In the realm of education, there are few topics more controversial than the measurement of excellence. Whether we are measuring academic performance, faculty effectiveness, or the school as a whole, all agree that excellence is the utmost objective, but few concur on what defines it or how best to achieve it.
Recently, an articleby Pat Bassett, retired president of the National Association of Independent Schools (NAIS), and Peter Upham, executive director of The Association of Boarding Schools (TABS), cited 25 factors that distinguish excellent boarding schools. I was not at all surprised by their list. It encompassed all the qualities I consider essential for boarding school excellence.
Yet, as I read through the factors I started noticing what wasn’t there; most notably the measurement of learning outcomes. Many boarding schools see their college acceptance list as a surrogate indicator for the value of their program. This one-dimensional approach asserts that a school can demonstrate its effectiveness by graduating proficient students able to secure admission to a good college.
It doesn’t. If the students the school admitted were already strong students, the list simply proves that the program didn’t do damage to its students as they passed through the programmatic checkpoints. If a school wants to really tout its efficacy—beyond flaunting grade point averages or awarded scholarships—it needs to demonstrate the value of the education its students received.
That value is ultimately determined by how far students develop during the time they attended a school. Did a high-performing student who won admission to an Ivy League school receive as much value from his education as a student who overcame her learning disability and entered an outstanding but less prestigious school? This quality is not always easy to assess, particularly when you consider varied learning styles, the fact that some students test well and others don’t, and international students’ diverse educational backgrounds. Some continue to make headway in this effort.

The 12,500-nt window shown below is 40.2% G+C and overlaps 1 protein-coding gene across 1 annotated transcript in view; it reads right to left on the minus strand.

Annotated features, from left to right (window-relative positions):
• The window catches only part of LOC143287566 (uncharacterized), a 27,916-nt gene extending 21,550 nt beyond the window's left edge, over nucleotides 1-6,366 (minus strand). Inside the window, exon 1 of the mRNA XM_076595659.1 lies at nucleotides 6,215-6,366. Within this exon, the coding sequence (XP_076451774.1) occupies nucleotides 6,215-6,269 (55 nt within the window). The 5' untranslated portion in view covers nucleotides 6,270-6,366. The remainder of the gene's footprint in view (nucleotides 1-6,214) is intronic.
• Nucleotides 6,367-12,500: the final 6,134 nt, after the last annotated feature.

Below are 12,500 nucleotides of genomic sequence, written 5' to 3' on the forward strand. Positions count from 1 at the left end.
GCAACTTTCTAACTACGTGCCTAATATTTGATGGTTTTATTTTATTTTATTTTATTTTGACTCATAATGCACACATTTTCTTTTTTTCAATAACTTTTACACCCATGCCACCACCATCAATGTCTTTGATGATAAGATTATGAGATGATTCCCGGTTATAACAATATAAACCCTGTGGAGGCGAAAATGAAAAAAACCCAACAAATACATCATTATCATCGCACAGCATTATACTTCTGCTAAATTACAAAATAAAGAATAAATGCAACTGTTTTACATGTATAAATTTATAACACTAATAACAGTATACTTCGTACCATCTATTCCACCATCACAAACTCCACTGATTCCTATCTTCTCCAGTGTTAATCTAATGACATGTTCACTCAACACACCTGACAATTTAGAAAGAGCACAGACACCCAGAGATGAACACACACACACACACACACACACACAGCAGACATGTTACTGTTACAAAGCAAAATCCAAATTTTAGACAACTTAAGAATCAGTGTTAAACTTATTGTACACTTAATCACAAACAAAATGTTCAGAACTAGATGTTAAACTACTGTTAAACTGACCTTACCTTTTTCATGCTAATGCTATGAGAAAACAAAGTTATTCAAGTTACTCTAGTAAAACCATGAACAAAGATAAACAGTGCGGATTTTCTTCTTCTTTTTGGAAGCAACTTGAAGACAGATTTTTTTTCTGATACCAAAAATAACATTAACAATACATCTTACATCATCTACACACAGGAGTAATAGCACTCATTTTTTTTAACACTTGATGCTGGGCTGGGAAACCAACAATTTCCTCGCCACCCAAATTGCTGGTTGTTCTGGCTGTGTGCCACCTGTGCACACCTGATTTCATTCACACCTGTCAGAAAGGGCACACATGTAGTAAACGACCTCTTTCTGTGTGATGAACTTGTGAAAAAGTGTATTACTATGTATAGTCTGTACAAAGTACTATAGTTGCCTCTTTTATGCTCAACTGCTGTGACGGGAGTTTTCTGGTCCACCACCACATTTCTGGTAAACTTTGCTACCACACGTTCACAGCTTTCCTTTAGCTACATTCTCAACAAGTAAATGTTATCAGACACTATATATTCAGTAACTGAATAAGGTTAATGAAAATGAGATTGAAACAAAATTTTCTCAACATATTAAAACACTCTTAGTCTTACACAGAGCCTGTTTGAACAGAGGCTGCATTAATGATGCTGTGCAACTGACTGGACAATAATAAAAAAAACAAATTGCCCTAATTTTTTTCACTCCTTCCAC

An article entitled “Assessing What We Value” in the most recent issue of NAIS’s Independent School magazine addresses measurement and assessment. The author, William Taylor, quotes Dan Arierly, a professor of psychology and behavioral economics at Duke University, who notes that, “Human beings will adjust behavior based on the metrics they’re held against. What you measure is what you’ll get.”
This is quite true, and leads independent school educators to an interesting quandary when assessing their programs: Do we measure, and risk reducing our students’ experience to an academic number? Or do we forgo measurement, and accept that the real value of our program isn’t actually measurable? Even raising this question creates risk.
What is worse, fearing to ask the tough question, or simply ignoring it?
There are few things in life better than a brave, full hearted commitment to learn through healthy risk taking.
People seem to be big on New Year’s resolutions… eat better, lose weight, work out more, etc… How many people actually keep them though?
I’ve never liked New Years resolutions. I’ve only ever made one when forced by others to do so. As such, it’s easy to surmise that these did not pan out over the course of a year. They weren’t even anything particularly difficult or potentially life-altering. The only one I can even remember was something like “cook 10 new dishes over the course of the year.” Obviously, I was really stretching myself on that one. In retrospect, it’s pretty embarrassing that I couldn’t even manage that…
Granted, this was probably 2011 when my life had completely gone to hell, but it probably wouldn’t have killed me to open a cookbook (though a pretty good Thai chicken dish and a WAY too spicy chipotle fish dinner did come…
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